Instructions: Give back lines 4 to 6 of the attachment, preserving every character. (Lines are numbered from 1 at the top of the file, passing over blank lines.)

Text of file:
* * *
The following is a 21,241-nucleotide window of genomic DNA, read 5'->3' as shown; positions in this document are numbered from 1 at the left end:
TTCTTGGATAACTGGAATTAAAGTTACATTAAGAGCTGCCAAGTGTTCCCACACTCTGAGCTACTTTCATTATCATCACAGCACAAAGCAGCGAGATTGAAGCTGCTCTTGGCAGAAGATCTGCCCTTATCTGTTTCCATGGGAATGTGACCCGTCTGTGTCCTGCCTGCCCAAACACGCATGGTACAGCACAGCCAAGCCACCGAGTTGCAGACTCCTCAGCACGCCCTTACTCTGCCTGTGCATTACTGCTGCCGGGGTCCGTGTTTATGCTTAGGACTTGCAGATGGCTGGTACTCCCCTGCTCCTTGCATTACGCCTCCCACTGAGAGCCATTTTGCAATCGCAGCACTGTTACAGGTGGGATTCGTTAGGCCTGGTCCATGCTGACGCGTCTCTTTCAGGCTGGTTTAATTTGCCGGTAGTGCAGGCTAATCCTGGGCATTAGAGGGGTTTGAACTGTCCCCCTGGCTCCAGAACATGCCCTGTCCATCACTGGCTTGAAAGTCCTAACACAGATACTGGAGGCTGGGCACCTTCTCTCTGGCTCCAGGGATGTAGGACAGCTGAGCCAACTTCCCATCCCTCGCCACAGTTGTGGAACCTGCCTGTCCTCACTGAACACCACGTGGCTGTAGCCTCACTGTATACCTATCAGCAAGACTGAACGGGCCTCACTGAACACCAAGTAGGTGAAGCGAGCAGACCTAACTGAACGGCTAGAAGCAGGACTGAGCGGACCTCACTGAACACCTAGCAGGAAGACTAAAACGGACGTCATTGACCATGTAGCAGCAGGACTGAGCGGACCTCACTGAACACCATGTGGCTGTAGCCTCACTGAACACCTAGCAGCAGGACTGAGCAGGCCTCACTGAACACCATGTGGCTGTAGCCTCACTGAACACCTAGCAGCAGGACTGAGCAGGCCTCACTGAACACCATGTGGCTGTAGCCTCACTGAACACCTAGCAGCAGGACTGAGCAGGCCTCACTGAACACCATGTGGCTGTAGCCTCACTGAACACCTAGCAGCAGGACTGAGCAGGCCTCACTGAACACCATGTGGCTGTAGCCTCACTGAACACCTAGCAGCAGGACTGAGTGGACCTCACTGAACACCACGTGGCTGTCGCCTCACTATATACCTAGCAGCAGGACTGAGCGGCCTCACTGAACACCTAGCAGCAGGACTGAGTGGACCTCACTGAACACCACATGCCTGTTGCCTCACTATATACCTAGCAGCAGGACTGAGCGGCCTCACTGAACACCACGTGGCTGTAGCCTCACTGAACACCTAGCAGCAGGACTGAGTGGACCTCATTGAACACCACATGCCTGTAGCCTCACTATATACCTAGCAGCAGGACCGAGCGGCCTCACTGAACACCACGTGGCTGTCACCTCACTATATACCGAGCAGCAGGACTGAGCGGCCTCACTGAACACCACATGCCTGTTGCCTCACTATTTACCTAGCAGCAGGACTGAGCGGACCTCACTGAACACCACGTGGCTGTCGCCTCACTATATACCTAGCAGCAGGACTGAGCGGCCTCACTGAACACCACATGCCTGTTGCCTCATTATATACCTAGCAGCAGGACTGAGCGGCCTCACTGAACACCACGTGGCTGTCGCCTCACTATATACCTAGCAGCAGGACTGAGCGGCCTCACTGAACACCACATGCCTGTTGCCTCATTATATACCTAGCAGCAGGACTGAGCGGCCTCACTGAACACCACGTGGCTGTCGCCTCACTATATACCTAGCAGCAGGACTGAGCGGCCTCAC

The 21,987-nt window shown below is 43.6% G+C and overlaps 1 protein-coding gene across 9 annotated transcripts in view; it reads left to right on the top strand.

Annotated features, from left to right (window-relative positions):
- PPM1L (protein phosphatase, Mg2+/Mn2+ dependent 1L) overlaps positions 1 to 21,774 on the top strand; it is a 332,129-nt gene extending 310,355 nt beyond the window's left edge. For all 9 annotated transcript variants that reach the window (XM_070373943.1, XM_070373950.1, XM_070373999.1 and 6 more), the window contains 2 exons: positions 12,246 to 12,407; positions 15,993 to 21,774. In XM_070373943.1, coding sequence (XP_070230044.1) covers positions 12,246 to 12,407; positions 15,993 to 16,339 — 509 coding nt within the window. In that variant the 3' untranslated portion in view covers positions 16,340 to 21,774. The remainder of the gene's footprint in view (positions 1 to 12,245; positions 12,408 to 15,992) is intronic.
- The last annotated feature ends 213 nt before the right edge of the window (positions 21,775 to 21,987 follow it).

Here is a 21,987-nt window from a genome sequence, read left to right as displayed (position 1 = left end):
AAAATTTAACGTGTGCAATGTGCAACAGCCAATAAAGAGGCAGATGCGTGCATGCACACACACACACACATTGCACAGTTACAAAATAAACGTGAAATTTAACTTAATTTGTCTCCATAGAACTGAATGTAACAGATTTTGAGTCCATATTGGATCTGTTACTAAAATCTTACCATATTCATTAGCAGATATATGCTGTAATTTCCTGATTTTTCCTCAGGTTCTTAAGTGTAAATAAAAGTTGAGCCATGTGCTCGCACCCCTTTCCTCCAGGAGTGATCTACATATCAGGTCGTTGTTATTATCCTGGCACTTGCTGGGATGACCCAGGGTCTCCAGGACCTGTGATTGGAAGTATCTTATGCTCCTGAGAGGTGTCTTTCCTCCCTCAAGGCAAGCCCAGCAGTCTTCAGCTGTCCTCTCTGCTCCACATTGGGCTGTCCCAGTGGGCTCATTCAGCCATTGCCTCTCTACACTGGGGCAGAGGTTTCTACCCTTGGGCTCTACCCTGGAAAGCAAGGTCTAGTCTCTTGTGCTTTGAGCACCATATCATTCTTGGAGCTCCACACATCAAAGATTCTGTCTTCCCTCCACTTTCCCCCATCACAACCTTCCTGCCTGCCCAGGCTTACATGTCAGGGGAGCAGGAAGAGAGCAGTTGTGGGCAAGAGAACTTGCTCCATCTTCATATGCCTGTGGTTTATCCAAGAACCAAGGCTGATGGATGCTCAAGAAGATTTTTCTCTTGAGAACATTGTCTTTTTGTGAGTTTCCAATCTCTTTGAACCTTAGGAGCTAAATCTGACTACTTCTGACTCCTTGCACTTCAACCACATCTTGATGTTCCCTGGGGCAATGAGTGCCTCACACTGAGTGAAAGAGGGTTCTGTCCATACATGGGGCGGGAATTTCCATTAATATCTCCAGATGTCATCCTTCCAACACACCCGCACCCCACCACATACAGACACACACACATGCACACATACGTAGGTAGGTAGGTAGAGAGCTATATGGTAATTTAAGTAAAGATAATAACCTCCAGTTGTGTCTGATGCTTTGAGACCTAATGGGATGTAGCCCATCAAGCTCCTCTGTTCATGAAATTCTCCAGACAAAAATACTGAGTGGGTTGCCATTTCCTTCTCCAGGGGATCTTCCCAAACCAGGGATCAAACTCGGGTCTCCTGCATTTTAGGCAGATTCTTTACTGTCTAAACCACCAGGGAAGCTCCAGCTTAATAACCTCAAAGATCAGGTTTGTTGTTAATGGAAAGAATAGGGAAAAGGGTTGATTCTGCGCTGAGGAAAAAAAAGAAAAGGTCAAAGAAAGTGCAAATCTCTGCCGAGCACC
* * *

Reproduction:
Annotated features, from left to right (window-relative positions):
- PPM1L (protein phosphatase, Mg2+/Mn2+ dependent 1L) overlaps positions 1 to 21,774 on the top strand; it is a 332,129-nt gene extending 310,355 nt beyond the window's left edge. For all 9 annotated transcript variants that reach the window (XM_070373943.1, XM_070373950.1, XM_070373999.1 and 6 more), the window contains 2 exons: positions 12,246 to 12,407; positions 15,993 to 21,774. In XM_070373943.1, coding sequence (XP_070230044.1) covers positions 12,246 to 12,407; positions 15,993 to 16,339 — 509 coding nt within the window. In that variant the 3' untranslated portion in view covers positions 16,340 to 21,774. The remainder of the gene's footprint in view (positions 1 to 12,245; positions 12,408 to 15,992) is intronic.
- The last annotated feature ends 213 nt before the right edge of the window (positions 21,775 to 21,987 follow it).